- Article by Gillian Serisier
Inside co-editor Gillian Serisier explores the ways in which Amber Road’s unique approach sets its work apart.
Reimagining the prime-positioned apartment in a cool palette of black and white, Amber Road used an art collection as its starting point for its design. More than a curated selection of works, the art objects are a personal history of the client’s early life in Papua New Guinea and the beginnings of a new collection. Additionally, despite the beachfront location and ocean view, the client did not want a coastal ambiance. Tricky.
A refit of one of the Pacific Apartments on Bondi Beach’s foreshore, the building once affectionately known as the ‘Wedding Cake’, has been transformed in all but the ceiling heights, which remain low from its Swiss Grande Hotel days.
Amber Road’s glossy and sumptuous marmorino-plastered walls and ceilings by artisan plasterer Fernando De Oliveira (New Era Building Solutions) work beautifully to play light throughout the apartment and harmonise with the great whack of sunlight and ocean view occupying the eastern extreme. Luxe and edging towards a slight luminescence, the minute variations in the marmorino create a subtle shifting light that negates any sense of cramping that the low ceilings impose.
Material quality has been toyed with superbly throughout the apartment with textural finishes shifted from expected surfaces. For example, the wall surrounding the completely recessed television takes a traditional outdoor render, refines the texture somewhat and then joins the neighbouring wall with a slight curve. (This additionally reinforces the blur between indoor and outdoor living that this apartment embodies.)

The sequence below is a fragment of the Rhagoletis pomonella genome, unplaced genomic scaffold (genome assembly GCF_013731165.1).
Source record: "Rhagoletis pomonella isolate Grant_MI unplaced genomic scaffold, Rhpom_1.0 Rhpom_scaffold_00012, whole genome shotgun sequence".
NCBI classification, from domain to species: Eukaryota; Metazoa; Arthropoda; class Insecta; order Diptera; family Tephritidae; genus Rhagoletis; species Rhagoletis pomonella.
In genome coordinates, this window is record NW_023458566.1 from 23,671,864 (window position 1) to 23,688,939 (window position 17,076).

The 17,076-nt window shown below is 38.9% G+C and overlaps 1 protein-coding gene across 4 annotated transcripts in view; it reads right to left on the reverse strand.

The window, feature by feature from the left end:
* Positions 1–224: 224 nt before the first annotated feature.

For the floor, rather than push for visual width with horizontals, the long lines of the apartment are amplified. “We wanted to exaggerate the inside-outside feeling with detail such as the feature strip of tiles pointing to the water,” says Katy Svalbe of the reflective, handmade ceramic tiles (Casa, Onsite) inset into the raw-sawn Aren Bianco limestone (Onsite) that has replaced timber.
In the bedroom, where the walls are black marmorino, the ceiling is woven, textured wallpaper (Kyoto, Instyle). The black is an exceptional and risky choice that has worked magnificently. Rather than create a cavernous void, the polished surface brings both the light and the movement of the ocean into the room. There is also a certain coolness to the response, similar to the often dark timber interior corridor of a Queenslander.
Bedding in navy blue and olive adds a level of complexity that enriches and softens the palette. The (brilliant) vintage brass wall light sourced from France (Pamono) and bespoke cabinetry (Forest Furniture) in combined timbers and stain of dark brown and black provide similar layers of complexity.
The ceiling wallpaper is an unexpected masterstroke that integrates the art objects without an overt thematic response. “Informed design details such as the woven texture of the wallpaper tie in with the character of the Papua New Guinea spears without being overly ethnic,” says Yasmine Ghoniem.